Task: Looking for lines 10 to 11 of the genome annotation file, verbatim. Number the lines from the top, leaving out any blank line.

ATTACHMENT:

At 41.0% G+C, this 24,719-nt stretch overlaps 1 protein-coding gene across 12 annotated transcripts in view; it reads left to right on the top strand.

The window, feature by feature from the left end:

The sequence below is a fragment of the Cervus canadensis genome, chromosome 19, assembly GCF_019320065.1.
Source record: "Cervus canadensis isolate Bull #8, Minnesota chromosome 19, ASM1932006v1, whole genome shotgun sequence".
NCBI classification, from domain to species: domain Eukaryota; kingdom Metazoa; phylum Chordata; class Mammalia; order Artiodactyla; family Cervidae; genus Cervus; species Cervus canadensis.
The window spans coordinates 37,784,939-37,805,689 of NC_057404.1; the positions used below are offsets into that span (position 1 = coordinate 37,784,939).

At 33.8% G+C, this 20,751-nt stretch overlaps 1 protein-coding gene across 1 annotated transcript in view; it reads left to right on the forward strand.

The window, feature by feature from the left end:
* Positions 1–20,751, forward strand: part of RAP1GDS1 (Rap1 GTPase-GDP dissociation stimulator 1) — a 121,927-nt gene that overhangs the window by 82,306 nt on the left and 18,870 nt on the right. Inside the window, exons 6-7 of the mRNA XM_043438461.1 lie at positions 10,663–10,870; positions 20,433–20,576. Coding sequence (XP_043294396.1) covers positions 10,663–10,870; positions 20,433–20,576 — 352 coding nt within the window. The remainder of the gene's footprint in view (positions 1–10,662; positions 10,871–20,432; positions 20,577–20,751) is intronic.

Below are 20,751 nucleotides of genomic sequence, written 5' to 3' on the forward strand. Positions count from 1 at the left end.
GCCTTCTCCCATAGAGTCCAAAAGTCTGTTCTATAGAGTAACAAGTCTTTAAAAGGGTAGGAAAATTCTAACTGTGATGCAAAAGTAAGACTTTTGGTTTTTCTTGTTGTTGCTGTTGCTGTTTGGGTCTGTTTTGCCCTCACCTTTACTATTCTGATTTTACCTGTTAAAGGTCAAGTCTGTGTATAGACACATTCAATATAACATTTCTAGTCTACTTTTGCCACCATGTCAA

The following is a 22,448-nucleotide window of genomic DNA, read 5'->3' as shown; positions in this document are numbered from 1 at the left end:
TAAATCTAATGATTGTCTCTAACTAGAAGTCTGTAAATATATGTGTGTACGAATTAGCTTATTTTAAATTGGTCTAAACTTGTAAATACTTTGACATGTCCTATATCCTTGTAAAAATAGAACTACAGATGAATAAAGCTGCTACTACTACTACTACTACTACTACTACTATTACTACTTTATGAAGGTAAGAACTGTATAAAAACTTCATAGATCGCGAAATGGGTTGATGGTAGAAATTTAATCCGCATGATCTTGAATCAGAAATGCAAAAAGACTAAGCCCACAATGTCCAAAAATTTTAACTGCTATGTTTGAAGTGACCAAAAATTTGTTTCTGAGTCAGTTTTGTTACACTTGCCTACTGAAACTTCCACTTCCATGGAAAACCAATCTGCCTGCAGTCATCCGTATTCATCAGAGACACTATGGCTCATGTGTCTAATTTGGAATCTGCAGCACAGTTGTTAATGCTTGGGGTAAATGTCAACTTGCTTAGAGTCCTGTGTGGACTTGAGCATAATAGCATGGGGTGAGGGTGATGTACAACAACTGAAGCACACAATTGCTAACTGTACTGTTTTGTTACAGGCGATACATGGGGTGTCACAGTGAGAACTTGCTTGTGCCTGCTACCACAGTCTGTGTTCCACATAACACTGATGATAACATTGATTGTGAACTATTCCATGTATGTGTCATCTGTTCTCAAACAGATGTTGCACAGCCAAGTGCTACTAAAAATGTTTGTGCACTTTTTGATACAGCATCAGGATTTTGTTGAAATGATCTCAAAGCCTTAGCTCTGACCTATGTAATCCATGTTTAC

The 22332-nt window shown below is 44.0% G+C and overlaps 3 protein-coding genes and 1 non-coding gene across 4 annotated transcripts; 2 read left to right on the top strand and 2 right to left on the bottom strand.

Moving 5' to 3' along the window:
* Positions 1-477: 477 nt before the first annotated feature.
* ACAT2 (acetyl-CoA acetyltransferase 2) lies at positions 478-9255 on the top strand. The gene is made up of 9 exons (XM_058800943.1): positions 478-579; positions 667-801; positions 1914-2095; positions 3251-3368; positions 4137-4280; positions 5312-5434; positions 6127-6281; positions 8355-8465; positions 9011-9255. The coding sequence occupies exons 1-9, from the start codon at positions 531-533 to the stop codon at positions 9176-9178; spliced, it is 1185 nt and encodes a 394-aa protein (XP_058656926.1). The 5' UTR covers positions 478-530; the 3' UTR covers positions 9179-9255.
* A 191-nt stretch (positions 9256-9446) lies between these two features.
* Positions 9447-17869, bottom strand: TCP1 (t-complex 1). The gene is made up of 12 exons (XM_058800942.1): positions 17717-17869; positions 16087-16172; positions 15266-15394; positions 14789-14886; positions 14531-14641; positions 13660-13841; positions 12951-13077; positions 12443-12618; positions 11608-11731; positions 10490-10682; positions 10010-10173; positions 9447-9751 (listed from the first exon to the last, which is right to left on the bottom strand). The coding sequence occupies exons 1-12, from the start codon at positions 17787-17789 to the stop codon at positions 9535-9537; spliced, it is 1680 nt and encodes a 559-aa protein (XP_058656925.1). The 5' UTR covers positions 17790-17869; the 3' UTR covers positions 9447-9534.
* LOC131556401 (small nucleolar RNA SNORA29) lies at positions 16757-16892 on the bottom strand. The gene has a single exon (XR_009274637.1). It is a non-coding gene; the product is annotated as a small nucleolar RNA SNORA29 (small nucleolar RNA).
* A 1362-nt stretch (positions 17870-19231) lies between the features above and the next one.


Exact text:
Below are 20,751 nucleotides of genomic sequence, written 5' to 3' on the forward strand. Positions count from 1 at the left end.
GCCTTCTCCCATAGAGTCCAAAAGTCTGTTCTATAGAGTAACAAGTCTTTAAAAGGGTAGGAAAATTCTAACTGTGATGCAAAAGTAAGACTTTTGGTTTTTCTTGTTGTTGCTGTTGCTGTTTGGGTCTGTTTTGCCCTCACCTTTACTATTCTGATTTTACCTGTTAAAGGTCAAGTCTGTGTATAGACACATTCAATATAACATTTCTAGTCTACTTTTGCCACCATGTCAA